Volume 6, No. 1
Promoting Cooperation to Maintain and Enhance
|Study to examine
history of marine animals
By Maureen Kelly
Historians are joining ecologists to study how humans have changed the marine ecology by fishing and whaling around the world. The History of Marine Animal Populations (HMAP) project, centered at three universities - University of Southern Denmark, University of Hull in the U.K. and the University of New Hampshire (UNH) - will involve researchers at some 30 institutions. In what is expected to be a ten-year study, HMAP researchers have begun conducting eight case studies in areas that have been heavily fished in the past and that have sufficient historical data to show changes in the ecosystem.
The focus of the study is to find out what happened in these ecosystems when fishing occurred, said Dr. Tim D. Smith, a fisheries scientist with NOAA's Northeast Fisheries Science Center in Boston who conceived the project with Dr. Poul Holm, a Danish historian.
"A stable system pre-fishing and a stable system after
you've done some significant fishing are very different," Smith said citing
HMAP's case study in Southeast Australia that is showing evidence that
large-scale fishing, begun in the early 1900s, quickly altered the species
composition of the fishery.
"Basque fishermen and whalers knew about the area before Columbus 'discovered' America," Smith said.
Schooner hand-line fishing for cod on George's Bank. Courtesy of NOAA Historic Photo Archives.
In the Gulf of Maine, UNH researchers are studying logbooks of cod catch from the mid-19th century when a bounty on cod gave fishermen an incentive to report their landings. They are discovering that those fishermen traveled long distances, said Dr. Andrew Rosenberg, dean of life sciences and agriculture at UNH, who is overseeing the Gulf of Maine case study. Rosenberg wants to find if 19th century fishing grounds correspond to 20th century fishing grounds. By creating an oral history of fishing on Jeffrey's Ledge, an important fishing ground today, he and his students hope to determine if 19th century fishermen worked the area as frequently.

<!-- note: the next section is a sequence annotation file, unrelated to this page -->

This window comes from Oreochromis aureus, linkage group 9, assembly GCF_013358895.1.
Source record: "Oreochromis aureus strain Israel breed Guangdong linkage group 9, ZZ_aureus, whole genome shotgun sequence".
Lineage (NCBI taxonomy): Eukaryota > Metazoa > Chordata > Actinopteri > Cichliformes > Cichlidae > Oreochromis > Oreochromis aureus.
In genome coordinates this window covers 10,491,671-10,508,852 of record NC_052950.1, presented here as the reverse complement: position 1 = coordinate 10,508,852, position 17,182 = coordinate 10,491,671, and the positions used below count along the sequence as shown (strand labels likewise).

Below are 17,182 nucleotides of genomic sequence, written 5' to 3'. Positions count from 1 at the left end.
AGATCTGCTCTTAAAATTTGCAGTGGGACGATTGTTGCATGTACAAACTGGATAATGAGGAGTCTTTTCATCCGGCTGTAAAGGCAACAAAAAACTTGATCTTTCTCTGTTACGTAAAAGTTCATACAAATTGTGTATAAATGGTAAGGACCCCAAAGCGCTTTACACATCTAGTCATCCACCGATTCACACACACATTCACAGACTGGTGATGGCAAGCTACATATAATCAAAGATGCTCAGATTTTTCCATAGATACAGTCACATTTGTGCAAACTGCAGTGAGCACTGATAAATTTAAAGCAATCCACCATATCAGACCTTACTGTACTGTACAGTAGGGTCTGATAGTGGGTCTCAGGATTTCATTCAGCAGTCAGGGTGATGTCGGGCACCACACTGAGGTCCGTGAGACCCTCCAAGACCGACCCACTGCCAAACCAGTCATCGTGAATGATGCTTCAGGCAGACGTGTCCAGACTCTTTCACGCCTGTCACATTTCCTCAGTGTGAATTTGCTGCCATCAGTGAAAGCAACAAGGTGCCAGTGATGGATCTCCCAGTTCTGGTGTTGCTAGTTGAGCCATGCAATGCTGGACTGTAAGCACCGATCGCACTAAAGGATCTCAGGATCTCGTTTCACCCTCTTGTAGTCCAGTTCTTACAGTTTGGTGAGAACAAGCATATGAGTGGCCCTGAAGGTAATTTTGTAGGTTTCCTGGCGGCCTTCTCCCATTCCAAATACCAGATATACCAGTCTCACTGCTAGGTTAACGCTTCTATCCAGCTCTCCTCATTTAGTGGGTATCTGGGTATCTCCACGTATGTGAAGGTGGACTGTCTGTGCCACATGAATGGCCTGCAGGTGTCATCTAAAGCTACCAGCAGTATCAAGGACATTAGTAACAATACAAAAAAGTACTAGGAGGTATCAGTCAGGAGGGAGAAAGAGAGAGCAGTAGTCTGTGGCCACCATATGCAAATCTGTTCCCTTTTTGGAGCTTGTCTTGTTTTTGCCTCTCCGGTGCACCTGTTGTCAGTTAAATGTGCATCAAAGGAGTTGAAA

UNH researchers are also working on a history of fishing on the Isles of Shoals, trying to determine what caused the collapse of the halibut fishery and studying shellfish and introduced species. A student is mapping archeological sites on the Gulf of Maine, as well. Rosenberg said the focus, "is both land and water sites of archeological interest, not just fishing related, but broader, because we are interested in the development around the Gulf of Maine."
Some data from the Gulf of Maine will contribute to HMAP's
World Wide Whaling study.
To find out more about the program go to: www.coreocean.org/censhmap1.html.